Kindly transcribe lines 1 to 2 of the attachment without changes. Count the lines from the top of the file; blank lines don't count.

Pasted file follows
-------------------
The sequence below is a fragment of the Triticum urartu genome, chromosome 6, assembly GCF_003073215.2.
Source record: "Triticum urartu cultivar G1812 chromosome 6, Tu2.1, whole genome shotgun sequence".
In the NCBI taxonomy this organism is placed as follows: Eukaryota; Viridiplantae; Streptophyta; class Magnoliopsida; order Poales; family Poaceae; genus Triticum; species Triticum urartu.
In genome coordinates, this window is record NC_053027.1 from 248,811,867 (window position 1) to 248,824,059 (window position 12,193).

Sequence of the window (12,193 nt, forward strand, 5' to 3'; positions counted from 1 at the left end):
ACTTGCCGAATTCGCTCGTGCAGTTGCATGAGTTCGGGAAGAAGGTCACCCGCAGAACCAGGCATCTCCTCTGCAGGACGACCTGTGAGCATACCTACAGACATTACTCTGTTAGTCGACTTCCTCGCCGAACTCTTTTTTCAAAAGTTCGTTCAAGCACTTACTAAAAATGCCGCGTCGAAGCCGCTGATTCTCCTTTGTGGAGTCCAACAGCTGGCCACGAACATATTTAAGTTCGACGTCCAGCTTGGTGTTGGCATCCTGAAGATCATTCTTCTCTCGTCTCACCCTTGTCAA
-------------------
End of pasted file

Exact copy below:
The sequence below is a fragment of the Triticum urartu genome, chromosome 6, assembly GCF_003073215.2.
Source record: "Triticum urartu cultivar G1812 chromosome 6, Tu2.1, whole genome shotgun sequence".